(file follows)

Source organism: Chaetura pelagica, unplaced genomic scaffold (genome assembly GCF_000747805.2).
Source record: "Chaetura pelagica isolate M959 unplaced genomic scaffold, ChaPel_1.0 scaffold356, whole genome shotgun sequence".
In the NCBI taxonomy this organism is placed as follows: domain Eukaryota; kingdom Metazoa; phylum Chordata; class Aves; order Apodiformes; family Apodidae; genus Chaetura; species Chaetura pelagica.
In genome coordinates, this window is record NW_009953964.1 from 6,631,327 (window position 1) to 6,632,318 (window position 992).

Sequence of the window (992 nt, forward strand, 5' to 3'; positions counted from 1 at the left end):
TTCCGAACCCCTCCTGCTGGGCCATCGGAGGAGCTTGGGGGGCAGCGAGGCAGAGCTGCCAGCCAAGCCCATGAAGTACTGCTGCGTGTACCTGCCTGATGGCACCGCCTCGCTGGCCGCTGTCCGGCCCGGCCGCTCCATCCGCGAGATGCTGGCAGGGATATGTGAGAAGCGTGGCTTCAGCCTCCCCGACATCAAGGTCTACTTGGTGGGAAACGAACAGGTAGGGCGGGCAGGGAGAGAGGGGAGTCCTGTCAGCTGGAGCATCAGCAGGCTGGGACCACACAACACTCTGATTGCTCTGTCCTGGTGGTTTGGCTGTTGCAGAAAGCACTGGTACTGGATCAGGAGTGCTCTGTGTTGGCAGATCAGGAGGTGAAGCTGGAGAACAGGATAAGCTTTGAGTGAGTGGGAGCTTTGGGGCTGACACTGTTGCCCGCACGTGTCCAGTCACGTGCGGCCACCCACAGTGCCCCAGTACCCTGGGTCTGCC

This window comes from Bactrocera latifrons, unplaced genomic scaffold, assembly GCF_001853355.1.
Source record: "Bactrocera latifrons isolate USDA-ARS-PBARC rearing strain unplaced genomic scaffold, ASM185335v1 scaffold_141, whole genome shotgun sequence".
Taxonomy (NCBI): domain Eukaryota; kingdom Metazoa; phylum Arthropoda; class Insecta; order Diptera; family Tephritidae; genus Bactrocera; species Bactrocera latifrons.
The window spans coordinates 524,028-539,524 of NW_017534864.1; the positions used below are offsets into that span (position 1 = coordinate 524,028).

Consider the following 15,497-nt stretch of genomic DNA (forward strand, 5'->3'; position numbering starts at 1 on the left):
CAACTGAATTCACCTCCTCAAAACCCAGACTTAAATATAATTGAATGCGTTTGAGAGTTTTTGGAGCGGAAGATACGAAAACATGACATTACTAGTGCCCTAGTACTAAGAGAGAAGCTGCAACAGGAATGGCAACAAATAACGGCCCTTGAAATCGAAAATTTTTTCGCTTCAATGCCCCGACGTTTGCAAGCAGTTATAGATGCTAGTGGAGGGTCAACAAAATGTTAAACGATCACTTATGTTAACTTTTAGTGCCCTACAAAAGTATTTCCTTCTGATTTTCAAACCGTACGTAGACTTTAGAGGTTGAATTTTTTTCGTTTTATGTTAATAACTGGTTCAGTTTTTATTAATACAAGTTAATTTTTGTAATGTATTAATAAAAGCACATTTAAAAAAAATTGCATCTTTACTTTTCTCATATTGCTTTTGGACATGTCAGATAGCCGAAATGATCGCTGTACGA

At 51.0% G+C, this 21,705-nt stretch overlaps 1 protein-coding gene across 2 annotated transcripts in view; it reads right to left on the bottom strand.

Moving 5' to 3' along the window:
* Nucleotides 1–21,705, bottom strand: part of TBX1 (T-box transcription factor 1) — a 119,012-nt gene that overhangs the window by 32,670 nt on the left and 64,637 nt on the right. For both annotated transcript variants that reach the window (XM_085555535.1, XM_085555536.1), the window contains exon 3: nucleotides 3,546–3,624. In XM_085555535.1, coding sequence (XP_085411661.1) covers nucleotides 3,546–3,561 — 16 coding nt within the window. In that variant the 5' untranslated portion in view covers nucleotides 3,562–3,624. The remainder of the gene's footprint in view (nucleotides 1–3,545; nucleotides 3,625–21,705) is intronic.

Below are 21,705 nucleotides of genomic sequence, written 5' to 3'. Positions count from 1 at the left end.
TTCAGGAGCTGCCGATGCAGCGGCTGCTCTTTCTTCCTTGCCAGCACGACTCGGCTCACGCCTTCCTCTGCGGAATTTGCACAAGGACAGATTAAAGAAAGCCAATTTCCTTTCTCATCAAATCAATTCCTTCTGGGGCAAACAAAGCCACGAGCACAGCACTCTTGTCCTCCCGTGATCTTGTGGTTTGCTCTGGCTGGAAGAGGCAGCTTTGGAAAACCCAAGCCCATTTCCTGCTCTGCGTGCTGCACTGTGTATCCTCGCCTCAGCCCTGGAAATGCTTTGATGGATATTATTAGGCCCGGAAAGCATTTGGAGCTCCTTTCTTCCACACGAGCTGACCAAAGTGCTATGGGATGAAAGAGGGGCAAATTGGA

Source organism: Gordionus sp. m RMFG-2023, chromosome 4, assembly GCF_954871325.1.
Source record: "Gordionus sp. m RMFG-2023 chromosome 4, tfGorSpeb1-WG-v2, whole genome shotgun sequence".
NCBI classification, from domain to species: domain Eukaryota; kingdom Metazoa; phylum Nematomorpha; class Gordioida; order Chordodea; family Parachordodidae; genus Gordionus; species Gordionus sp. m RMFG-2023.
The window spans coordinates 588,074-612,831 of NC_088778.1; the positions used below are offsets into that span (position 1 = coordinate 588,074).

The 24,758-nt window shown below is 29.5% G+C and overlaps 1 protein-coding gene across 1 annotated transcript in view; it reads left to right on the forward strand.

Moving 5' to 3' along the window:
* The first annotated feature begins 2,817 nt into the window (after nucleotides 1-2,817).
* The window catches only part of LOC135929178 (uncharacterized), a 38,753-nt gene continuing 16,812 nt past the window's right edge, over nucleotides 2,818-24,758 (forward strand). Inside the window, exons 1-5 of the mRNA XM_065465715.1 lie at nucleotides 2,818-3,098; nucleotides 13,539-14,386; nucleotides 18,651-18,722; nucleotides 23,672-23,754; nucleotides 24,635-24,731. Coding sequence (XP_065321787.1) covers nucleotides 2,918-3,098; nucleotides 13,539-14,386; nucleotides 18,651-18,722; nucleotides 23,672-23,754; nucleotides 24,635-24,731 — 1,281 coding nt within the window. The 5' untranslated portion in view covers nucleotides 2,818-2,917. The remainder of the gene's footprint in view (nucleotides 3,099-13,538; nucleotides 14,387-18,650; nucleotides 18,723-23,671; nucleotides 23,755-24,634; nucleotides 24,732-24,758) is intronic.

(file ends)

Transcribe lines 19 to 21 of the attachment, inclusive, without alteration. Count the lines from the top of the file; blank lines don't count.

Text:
Source record: "Gordionus sp. m RMFG-2023 chromosome 4, tfGorSpeb1-WG-v2, whole genome shotgun sequence".
NCBI classification, from domain to species: domain Eukaryota; kingdom Metazoa; phylum Nematomorpha; class Gordioida; order Chordodea; family Parachordodidae; genus Gordionus; species Gordionus sp. m RMFG-2023.
The window spans coordinates 588,074-612,831 of NC_088778.1; the positions used below are offsets into that span (position 1 = coordinate 588,074).